This is more controversial. In my opinion, your goals with graduate level courses should be to a) learn all the stuff relevant to your goals and b) pass the class. Grades are secondary. I've not seen very many places that care about your graduate GPA if you have a degree and publications. I was even told that it was tacky to include my GPA on my CV. Some graduate fellowships ask you for it, but from what I've heard, as long as you aren't failing, they mostly care more about your research proposal and not about your GPA. It's not like a 3.0 vs a 3.5 is going to make or break an otherwise outstanding fellowship application. Don't sacrifice research time and sleep to break your back for that A+, when you can achieve a B for half the effort. This is a very different approach from your undergraduate days, and lots of high-achieving people struggle with it. But the cost/benefit ratio (in my opinion) lies firmly on the side of more research and a lower GPA.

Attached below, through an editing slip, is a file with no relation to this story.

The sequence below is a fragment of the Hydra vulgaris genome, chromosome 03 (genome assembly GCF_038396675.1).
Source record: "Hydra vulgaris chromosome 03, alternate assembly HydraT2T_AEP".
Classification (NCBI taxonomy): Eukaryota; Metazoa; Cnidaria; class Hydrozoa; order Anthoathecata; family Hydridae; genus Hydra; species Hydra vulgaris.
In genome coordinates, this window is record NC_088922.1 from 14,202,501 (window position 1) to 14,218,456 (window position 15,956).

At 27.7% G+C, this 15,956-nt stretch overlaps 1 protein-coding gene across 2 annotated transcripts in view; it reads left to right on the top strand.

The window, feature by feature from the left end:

|True story bro (if somewhat hyperbolic)|
Don't expect research success right off. Nearly everyone screws up a lot at the beginning. Here's a few general principles that might help you to not waste too much time and effort:
- Plan out your whole experiment, timeline and all, before you get out a single tube or reagent. Make sure you have all the necessary supplies. Few things are worse than realizing halfway through that you don't have time to finish that day, or are out of some critical reagent, and having a bunch of effort go for naught.
- Think about what controls to include. Doing the experiment the right way the first time sure helps.